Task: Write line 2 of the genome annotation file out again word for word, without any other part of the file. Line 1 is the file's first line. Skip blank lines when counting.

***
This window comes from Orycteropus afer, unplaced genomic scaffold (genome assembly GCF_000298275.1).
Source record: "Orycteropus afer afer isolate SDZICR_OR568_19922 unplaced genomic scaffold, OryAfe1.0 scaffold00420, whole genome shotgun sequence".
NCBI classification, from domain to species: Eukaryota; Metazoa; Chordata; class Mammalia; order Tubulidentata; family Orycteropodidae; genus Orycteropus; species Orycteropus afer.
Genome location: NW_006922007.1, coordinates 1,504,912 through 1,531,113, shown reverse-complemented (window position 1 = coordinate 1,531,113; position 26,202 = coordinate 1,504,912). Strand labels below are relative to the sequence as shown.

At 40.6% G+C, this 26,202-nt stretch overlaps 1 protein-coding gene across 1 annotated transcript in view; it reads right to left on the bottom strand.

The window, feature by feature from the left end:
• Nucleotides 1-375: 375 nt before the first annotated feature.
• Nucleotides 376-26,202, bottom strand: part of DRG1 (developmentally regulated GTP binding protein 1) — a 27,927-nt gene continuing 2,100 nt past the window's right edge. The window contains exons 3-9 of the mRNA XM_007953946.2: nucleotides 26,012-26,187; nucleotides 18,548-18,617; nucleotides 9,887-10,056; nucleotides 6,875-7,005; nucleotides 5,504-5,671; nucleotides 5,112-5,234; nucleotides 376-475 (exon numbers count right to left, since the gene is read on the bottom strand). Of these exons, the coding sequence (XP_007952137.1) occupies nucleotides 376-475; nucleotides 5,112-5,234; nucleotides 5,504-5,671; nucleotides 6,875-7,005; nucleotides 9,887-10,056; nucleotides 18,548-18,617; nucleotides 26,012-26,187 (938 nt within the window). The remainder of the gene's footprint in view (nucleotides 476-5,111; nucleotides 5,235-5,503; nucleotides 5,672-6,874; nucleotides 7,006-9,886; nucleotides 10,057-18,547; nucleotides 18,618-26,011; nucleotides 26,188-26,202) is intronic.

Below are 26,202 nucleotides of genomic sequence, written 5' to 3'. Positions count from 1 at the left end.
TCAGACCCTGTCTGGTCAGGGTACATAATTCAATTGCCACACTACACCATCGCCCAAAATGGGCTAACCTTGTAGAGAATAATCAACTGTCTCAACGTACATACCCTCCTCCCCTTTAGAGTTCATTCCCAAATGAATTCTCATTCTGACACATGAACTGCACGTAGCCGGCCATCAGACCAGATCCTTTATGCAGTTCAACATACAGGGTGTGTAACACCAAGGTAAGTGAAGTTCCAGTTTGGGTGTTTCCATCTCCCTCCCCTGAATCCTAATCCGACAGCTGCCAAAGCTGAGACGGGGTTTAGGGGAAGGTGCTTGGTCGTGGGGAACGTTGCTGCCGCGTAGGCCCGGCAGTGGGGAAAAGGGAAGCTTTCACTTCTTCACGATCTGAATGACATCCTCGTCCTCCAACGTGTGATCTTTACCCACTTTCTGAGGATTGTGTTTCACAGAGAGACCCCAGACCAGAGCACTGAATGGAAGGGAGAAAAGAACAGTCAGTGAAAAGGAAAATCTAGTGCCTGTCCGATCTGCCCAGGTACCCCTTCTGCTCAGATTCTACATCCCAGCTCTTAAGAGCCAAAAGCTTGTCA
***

Source record: "Orycteropus afer afer isolate SDZICR_OR568_19922 unplaced genomic scaffold, OryAfe1.0 scaffold00420, whole genome shotgun sequence".